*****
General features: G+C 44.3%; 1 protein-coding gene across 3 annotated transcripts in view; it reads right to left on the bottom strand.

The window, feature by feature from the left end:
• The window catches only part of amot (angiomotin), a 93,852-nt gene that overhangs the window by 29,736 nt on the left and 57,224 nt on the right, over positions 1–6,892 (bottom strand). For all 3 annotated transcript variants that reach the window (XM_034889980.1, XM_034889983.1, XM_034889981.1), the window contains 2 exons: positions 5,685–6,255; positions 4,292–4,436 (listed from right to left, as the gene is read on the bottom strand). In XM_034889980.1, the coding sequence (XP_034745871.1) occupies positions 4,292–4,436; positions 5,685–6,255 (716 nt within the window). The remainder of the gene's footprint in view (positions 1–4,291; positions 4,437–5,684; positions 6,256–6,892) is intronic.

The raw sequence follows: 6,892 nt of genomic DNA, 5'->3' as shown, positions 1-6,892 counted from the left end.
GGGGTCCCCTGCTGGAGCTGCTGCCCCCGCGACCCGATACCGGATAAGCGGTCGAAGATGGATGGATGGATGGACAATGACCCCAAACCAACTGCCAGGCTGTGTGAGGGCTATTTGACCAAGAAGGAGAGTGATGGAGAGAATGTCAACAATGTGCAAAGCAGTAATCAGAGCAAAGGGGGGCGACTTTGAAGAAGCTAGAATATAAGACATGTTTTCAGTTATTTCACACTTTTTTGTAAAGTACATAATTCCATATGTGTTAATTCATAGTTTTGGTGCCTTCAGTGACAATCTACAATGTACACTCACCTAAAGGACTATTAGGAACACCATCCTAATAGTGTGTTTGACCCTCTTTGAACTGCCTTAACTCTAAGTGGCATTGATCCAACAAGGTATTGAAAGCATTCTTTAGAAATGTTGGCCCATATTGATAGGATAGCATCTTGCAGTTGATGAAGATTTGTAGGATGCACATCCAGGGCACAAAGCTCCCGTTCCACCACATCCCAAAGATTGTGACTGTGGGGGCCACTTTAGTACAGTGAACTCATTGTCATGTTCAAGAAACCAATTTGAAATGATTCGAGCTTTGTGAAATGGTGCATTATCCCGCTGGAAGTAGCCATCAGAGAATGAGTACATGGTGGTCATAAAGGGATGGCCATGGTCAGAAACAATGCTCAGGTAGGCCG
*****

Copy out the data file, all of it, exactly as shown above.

General features: G+C 44.3%; 1 protein-coding gene across 3 annotated transcripts in view; it reads right to left on the bottom strand.

The window, feature by feature from the left end:
• The window catches only part of amot (angiomotin), a 93,852-nt gene that overhangs the window by 29,736 nt on the left and 57,224 nt on the right, over positions 1–6,892 (bottom strand). For all 3 annotated transcript variants that reach the window (XM_034889980.1, XM_034889983.1, XM_034889981.1), the window contains 2 exons: positions 5,685–6,255; positions 4,292–4,436 (listed from right to left, as the gene is read on the bottom strand). In XM_034889980.1, the coding sequence (XP_034745871.1) occupies positions 4,292–4,436; positions 5,685–6,255 (716 nt within the window). The remainder of the gene's footprint in view (positions 1–4,291; positions 4,437–5,684; positions 6,256–6,892) is intronic.

The raw sequence follows: 6,892 nt of genomic DNA, 5'->3' as shown, positions 1-6,892 counted from the left end.
GGGGTCCCCTGCTGGAGCTGCTGCCCCCGCGACCCGATACCGGATAAGCGGTCGAAGATGGATGGATGGATGGACAATGACCCCAAACCAACTGCCAGGCTGTGTGAGGGCTATTTGACCAAGAAGGAGAGTGATGGAGAGAATGTCAACAATGTGCAAAGCAGTAATCAGAGCAAAGGGGGGCGACTTTGAAGAAGCTAGAATATAAGACATGTTTTCAGTTATTTCACACTTTTTTGTAAAGTACATAATTCCATATGTGTTAATTCATAGTTTTGGTGCCTTCAGTGACAATCTACAATGTACACTCACCTAAAGGACTATTAGGAACACCATCCTAATAGTGTGTTTGACCCTCTTTGAACTGCCTTAACTCTAAGTGGCATTGATCCAACAAGGTATTGAAAGCATTCTTTAGAAATGTTGGCCCATATTGATAGGATAGCATCTTGCAGTTGATGAAGATTTGTAGGATGCACATCCAGGGCACAAAGCTCCCGTTCCACCACATCCCAAAGATTGTGACTGTGGGGGCCACTTTAGTACAGTGAACTCATTGTCATGTTCAAGAAACCAATTTGAAATGATTCGAGCTTTGTGAAATGGTGCATTATCCCGCTGGAAGTAGCCATCAGAGAATGAGTACATGGTGGTCATAAAGGGATGGCCATGGTCAGAAACAATGCTCAGGTAGGCCG